By Anthony Rhoads
In 1961, as a senior at Grady High School, Mac McConnell had a chance to play in the Class AAA Final Four.
The team finished third in the state and the experience left an indelible mark on the future high school basketball coach.
"Just to be involved in all that excitement made me think about coaching," McConnell said.
After a career that spanned some four decades, McConnell retired from coaching after the 2003-04 season at Lovejoy High School. He went out as one of the winningest coaches in Clayton County history with 229 wins. Saturday, a retirement reception was held at the school to honor McConnell and many former colleagues and players came out to see him.
Now that he's retired, McConnell is looking forward to have more leisure time but he knows he's definitely going to miss coaching when the basketball season rolls around.
"I'm going to miss it but I'll have more time to relax and not feel the pressure," he said. "Next year, I'll miss the Tuesday and Friday nights but I'm going to enjoy the free time."
A journey in coaching
After graduating from Grady in 1961, McConnell went to Erskine College.
After earning his degree from Erskine, he started his career at Northside High School, staying there one year.
From Northside, he went to Fulton, where he coached from 1966-68 but his coaching and teaching career took a back seat as duty to his country called.
He was in the United States Army from 1969-71, serving in Belgium at a hospital with the Supreme Headquarters Allied Powers Europe.
McConnell returned to Fulton in 1971 and throughout the 1970s, he also coached at M.D. Collins and North Springs.
He came to Riverdale in 1981and took over the head coaching job in 1982 and stayed in that position until 1987. Even though the Raiders lacked talent and struggled during that period, there was no doubt about how hard McConnell worked and how much he influenced the players.
One of those players during that time was current Brookwood girls' basketball coach and former Morrow coach Scott Terry.
"I've been fortunate to have been around some great men," Terry said. "You can't be a good coach without being a good man and that's what coach McConnell is."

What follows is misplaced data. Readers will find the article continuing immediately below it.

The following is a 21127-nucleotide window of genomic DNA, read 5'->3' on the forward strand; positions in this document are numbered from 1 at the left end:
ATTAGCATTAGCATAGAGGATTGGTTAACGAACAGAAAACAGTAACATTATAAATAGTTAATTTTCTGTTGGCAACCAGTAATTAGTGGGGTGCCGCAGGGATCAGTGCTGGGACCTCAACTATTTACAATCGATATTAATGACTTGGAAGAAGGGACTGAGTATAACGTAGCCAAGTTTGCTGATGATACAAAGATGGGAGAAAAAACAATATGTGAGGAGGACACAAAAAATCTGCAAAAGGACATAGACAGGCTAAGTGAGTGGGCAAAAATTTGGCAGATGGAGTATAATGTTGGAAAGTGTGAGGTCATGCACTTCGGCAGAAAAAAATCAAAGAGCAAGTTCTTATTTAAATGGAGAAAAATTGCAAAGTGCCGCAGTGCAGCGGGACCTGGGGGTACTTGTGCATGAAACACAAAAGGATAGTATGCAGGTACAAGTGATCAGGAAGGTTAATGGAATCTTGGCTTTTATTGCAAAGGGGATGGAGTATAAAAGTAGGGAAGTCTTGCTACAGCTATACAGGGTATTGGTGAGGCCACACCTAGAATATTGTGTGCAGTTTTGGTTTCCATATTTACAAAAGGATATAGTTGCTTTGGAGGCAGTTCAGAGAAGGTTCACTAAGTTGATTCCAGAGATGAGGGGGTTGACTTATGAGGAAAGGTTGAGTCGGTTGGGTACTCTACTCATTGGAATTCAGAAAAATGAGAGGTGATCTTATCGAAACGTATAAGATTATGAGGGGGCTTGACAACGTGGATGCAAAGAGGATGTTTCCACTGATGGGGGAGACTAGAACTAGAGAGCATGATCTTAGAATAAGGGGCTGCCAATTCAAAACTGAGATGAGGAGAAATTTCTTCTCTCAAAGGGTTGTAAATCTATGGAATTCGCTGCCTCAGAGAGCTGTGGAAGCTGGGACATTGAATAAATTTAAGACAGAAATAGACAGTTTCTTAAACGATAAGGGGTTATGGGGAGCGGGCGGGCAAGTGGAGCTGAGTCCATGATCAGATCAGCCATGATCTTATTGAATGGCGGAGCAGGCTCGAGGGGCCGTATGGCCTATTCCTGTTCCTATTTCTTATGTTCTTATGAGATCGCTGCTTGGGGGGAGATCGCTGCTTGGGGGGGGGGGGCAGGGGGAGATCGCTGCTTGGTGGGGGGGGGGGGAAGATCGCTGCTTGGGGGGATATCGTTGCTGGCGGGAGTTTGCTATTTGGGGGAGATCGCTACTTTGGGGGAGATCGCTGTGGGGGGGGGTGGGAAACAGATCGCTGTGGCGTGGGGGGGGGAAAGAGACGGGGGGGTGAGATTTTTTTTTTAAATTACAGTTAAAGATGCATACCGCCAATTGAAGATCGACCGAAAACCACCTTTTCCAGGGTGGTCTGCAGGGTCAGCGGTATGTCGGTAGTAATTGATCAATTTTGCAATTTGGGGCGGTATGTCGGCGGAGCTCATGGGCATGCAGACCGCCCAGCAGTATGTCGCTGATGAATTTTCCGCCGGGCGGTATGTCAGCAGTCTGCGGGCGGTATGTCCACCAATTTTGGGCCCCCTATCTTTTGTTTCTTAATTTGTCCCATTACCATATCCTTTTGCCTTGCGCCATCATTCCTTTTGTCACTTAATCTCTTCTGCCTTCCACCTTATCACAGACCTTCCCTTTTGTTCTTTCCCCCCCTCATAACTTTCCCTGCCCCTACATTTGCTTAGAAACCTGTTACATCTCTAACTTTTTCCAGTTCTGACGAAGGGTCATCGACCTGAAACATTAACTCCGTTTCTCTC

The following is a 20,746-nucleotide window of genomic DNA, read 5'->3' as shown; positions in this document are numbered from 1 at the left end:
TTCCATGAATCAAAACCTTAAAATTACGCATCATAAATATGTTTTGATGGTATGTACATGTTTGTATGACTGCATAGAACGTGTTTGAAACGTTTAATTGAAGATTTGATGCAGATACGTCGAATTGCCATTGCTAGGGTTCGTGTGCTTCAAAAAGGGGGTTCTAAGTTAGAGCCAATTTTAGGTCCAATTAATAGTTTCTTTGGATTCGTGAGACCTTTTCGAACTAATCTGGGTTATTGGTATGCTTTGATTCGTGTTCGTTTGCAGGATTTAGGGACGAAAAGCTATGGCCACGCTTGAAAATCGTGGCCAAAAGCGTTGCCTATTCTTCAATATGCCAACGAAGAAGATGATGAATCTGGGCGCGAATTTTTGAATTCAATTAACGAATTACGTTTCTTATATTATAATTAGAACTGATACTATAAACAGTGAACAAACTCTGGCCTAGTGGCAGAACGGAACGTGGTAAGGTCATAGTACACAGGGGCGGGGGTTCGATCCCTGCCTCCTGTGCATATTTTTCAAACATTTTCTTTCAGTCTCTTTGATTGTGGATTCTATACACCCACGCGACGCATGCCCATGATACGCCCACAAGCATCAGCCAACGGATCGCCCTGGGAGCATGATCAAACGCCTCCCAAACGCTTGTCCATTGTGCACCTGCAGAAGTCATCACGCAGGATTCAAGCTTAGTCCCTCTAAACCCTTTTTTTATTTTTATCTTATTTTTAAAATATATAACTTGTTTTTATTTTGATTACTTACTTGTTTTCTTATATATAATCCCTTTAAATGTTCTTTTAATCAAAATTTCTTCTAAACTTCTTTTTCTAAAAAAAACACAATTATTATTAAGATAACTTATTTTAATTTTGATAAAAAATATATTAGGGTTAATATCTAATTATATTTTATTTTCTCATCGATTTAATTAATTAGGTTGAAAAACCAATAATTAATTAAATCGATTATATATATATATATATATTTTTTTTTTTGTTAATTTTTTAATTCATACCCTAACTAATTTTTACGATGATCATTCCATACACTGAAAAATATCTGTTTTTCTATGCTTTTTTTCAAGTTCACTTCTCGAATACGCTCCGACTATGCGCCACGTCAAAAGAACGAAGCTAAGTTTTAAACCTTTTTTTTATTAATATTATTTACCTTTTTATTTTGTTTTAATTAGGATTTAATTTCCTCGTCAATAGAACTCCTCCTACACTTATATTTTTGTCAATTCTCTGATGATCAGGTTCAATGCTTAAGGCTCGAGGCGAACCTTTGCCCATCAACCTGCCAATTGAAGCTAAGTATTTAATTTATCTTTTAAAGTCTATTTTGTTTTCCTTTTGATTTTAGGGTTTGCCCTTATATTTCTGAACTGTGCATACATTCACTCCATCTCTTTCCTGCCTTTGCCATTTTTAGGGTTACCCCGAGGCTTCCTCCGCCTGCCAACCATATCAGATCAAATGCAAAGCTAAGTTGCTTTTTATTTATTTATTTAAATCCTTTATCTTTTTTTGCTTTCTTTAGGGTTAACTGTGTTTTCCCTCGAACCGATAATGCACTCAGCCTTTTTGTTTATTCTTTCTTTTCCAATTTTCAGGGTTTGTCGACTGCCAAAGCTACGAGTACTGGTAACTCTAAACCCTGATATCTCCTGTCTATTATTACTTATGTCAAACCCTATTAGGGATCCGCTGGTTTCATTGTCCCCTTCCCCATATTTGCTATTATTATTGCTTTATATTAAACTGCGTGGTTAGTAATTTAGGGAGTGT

McConnell also gained the admiration and respect of his colleagues at Riverdale, including former girls head coach Doug Crane.
"We had a good working relationship at Riverdale," Crane said. "Those were some good times. He did a good job, worked hard and was very enthusiastic. The kids played very hard for him."
One of McConnell's rivals during that time was Richard Simmons, who was head coach at Morrow from 1978-90.
"No one works as hard as Mac does," Simmons said. "He's not just a good coach but a good person."
Building a dynasty at Lovejoy
After taking some time out from coaching for a few years, McConnell came to Lovejoy in 1996 and immediately made an impact.
Lovejoy made it to state for the first time in school history in 1996 and advanced to the second round only to fall 84-82 to Tift County.
"That was an exciting season," McConnell said.
The definite standout on that team was Jason Floyd, who set many school records and went on to Georgia Tech.
"He was a good all-around kid," McConnell said. "He was a good student and player."
Floyd said McConnell's influence on his life has been immeasurable.
"It's hard to put it into words," Floyd said. "He's just a stand-up guy. I've been around a lot of coaches but he's the best."
After the Jason Floyd era, Lovejoy remained one of the top teams in the area and in 1999, the Wildcats made it to the Class AAAA Final 4.
"I've had more talented teams but they played so well together," McConnell said. "They really shouldn't have gone to the Final Four but they did. It's a matter of guys coming together and how the team can reach their potential."
In McConnell's final three years of coach, Lovejoy made it count as the team won three straight region championships and earned three straight trips to the state playoffs.
"It's been a pleasure and privilege to work with him," said Lovejoy assistant coach Eric Habelt. "He gave me the chance to coach at the high school level. The last six years have been great and it's all because of coach McConnell. I'm going to miss him."
The rewards of coaching
Just about any coach will tell you that one of the biggest rewards of the profession is seeing former players go on to be successful. McConnell is no different as he has taken a great amount of pride in his former players and students.
Many have gone on to play collegiate basketball like Mike Lenzley at Wofford, Danny Newkirk at Johnson C. Smith, Tobias Brinkley at Southern Mississippi and Evansville, Michael Crain at Valdosta State and Josh Barker at Savannah State.
One former player, Alan Massangale, went on to become an award-winning sports broadcaster and at one time he was an ESPN anchor. Massangle is currently a sports anchor for KCAL television station in Los Angeles.
"It makes you feel good to see your former players be successful in life," McConnell said. "To see someone go on and be successful in coaching or other endeavors makes you feel good all the way and it feels good to know you've influenced them a little bit along the way."
Even though coaching can take a toll on family life, sports actually was an area where McConnell could get closer to his youngest daughter Lindsey.
Lindsey definitely inherited a love of sports from her father. Even at an young age, Lindsey was there to support her dad and was always there asking questions and even debating strategy after games.
"Those memories are irreplaceable," Lindsey said.